Sept. 11 (Bloomberg) -- Kingfisher Plc, Europe’s largest home-improvement retailer, said its key French market remains a source of doubt, while early signs of a U.K. recovery could take as long as nine months to translate into improving sales.
“In France and some other parts of the world there is still quite a lot of uncertainty,” Chief Executive Officer Ian Cheshire said today in a Bloomberg Television interview after Kingfisher reported little-changed first-half earnings. Recent increases in U.K. mortgage approvals have yet to translate into “big shifts” in store takings, he said.
Kingfisher gets more than half its earnings from France, where it owns the Castorama and Brico Depot chains. Figures yesterday showed French industrial production unexpectedly fell in July, suggesting economic growth may slow in the current quarter. Cheshire said he doesn’t expect analysts to increase earnings estimates following today’s report.
“In France, we see limited upside to earnings and margins which are already at record highs,” Freddie George, an analyst at Cantor Fitzgerald, said in a note. “The U.K. is unlikely to see the same gains as in previous upturns, which benefited from mortgage equity withdrawal and consumers taking on more debt.”
Kingfisher fell 2.2 percent to 410.8 pence at 9:14 a.m. in London, trimming this year’s gain to 44 percent. George raised his recommendation to hold from sell, saying there is limited downside until historically low interest rates are increased.
Adjusted pretax profit in the 26 weeks ended Aug. 3 fell 1.6 percent to 365 million pounds ($574 million), Kingfisher said, compared with the 367 million-pound median estimate of eight analysts’ estimates compiled by Bloomberg.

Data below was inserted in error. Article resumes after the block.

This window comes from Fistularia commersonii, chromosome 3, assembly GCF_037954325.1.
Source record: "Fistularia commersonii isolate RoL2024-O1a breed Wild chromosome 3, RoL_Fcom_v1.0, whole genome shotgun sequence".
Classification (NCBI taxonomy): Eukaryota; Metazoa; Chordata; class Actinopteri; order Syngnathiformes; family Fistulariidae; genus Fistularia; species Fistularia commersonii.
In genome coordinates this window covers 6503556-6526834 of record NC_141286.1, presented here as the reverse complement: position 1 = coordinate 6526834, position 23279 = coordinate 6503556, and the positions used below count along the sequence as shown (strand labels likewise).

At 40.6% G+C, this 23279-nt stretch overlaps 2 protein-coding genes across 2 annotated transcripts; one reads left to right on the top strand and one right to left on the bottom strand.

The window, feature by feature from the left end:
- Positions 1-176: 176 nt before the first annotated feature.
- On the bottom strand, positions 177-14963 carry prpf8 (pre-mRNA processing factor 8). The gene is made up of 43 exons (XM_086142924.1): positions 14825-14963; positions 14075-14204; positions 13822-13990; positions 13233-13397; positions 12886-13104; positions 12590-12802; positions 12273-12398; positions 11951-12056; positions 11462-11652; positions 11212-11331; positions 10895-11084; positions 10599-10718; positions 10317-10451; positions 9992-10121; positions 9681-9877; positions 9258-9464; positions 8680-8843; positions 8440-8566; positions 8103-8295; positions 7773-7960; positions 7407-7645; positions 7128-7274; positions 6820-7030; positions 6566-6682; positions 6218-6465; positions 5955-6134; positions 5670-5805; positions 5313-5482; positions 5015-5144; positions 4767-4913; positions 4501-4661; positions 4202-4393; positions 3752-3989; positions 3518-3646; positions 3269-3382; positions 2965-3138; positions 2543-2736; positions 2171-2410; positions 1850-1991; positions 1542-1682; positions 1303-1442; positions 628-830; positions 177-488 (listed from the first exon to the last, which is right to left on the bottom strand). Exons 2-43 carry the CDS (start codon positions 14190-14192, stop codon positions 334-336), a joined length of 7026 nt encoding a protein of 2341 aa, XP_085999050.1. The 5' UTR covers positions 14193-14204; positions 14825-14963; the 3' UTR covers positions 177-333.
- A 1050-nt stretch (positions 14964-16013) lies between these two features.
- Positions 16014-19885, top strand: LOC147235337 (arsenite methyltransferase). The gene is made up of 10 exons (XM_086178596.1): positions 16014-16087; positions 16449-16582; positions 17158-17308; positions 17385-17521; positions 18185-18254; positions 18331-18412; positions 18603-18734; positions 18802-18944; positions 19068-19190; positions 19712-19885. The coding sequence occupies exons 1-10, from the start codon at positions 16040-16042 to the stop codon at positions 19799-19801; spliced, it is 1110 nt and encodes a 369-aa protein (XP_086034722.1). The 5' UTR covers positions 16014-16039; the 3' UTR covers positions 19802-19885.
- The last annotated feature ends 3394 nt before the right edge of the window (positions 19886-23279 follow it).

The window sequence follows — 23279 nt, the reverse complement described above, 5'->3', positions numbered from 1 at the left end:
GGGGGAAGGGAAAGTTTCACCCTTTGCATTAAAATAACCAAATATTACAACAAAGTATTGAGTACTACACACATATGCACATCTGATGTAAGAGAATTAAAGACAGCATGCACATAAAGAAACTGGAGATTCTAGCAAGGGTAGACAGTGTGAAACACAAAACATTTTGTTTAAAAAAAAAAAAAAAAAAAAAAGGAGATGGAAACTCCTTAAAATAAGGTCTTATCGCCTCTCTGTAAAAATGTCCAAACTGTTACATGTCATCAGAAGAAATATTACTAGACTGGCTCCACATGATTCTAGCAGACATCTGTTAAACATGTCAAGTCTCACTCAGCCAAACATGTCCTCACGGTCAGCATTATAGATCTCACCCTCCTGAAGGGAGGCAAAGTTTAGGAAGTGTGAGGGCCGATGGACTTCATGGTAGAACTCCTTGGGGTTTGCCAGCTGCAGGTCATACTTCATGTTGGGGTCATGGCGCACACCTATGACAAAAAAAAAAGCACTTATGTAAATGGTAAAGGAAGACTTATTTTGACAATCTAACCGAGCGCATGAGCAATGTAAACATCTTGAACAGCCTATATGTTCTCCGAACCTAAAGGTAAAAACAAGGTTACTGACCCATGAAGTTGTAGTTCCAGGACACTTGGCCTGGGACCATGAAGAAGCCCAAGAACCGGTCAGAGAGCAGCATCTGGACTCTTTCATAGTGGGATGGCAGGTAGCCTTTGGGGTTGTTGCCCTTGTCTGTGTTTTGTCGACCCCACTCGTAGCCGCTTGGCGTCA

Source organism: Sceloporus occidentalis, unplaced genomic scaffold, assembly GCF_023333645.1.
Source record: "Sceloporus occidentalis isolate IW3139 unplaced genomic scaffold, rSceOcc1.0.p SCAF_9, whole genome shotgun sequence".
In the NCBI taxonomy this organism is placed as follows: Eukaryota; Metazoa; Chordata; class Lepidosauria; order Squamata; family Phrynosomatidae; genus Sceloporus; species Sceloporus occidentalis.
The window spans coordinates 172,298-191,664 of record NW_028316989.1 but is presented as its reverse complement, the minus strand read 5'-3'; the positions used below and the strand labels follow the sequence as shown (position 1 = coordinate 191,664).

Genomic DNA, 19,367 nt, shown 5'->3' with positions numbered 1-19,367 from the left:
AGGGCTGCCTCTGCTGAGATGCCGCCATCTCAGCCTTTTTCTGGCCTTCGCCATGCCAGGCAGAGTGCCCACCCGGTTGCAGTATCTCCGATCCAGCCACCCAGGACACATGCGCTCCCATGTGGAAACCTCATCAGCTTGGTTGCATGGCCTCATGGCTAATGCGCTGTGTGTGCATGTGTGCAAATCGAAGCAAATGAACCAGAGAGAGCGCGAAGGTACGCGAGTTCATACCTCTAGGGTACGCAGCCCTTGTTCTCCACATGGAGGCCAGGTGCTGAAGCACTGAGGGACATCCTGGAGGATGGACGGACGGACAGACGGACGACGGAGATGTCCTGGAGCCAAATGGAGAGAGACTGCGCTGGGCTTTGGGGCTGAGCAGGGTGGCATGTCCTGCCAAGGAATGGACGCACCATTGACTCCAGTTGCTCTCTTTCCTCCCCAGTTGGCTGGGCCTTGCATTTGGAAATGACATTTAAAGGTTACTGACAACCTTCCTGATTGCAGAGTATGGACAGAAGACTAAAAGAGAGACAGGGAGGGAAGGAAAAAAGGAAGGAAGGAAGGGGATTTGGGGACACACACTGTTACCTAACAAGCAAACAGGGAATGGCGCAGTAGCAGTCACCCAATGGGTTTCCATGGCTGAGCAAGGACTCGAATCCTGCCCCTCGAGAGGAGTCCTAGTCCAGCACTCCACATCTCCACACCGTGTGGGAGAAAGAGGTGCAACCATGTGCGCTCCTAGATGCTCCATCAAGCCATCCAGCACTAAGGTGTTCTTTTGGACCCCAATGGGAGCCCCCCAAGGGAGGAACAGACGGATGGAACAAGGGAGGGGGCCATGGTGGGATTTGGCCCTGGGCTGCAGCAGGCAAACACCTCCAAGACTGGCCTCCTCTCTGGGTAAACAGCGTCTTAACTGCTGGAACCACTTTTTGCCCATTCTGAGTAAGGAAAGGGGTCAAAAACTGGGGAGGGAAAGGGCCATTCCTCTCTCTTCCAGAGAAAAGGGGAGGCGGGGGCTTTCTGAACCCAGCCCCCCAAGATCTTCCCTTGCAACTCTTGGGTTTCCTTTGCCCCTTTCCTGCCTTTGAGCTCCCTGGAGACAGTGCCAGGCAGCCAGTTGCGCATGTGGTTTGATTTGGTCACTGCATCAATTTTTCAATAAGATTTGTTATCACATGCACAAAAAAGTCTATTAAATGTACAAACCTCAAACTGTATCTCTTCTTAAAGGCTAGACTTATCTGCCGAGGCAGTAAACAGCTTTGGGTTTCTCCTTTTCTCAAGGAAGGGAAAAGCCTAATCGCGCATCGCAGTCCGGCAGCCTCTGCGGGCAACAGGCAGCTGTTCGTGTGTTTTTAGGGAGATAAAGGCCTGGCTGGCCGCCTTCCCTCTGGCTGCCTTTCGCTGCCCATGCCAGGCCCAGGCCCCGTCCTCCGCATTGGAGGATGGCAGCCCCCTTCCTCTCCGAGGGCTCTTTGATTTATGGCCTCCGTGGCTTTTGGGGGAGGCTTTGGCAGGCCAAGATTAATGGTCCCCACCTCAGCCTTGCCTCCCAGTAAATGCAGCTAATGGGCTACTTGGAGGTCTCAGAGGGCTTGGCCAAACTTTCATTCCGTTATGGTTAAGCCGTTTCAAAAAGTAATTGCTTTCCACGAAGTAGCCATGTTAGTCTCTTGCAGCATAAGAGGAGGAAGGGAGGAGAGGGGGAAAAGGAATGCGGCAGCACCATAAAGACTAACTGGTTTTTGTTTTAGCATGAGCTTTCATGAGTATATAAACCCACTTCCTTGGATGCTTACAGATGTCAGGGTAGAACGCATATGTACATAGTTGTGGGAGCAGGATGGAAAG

Earnings gained 11 percent at constant currency rates in the second quarter as a summer heat wave replaced the cool spring weather that led to lower first-quarter profit. Sales in the quarter rose 8.7 percent to 3.09 billion pounds.
“After a difficult first quarter, in which sales and profits were affected by record bad weather, we were able to capitalize on the better weather in the second quarter particularly in the U.K.,” Cheshire said in the statement. “Looking ahead, we remain ready to capitalize on any improvement in conditions or opportunities as they arise.”
Kingfisher ended the first half with net cash of 259 million pounds, though is not yet at the point of having surplus capital that can be returned to shareholders, Cheshire said.
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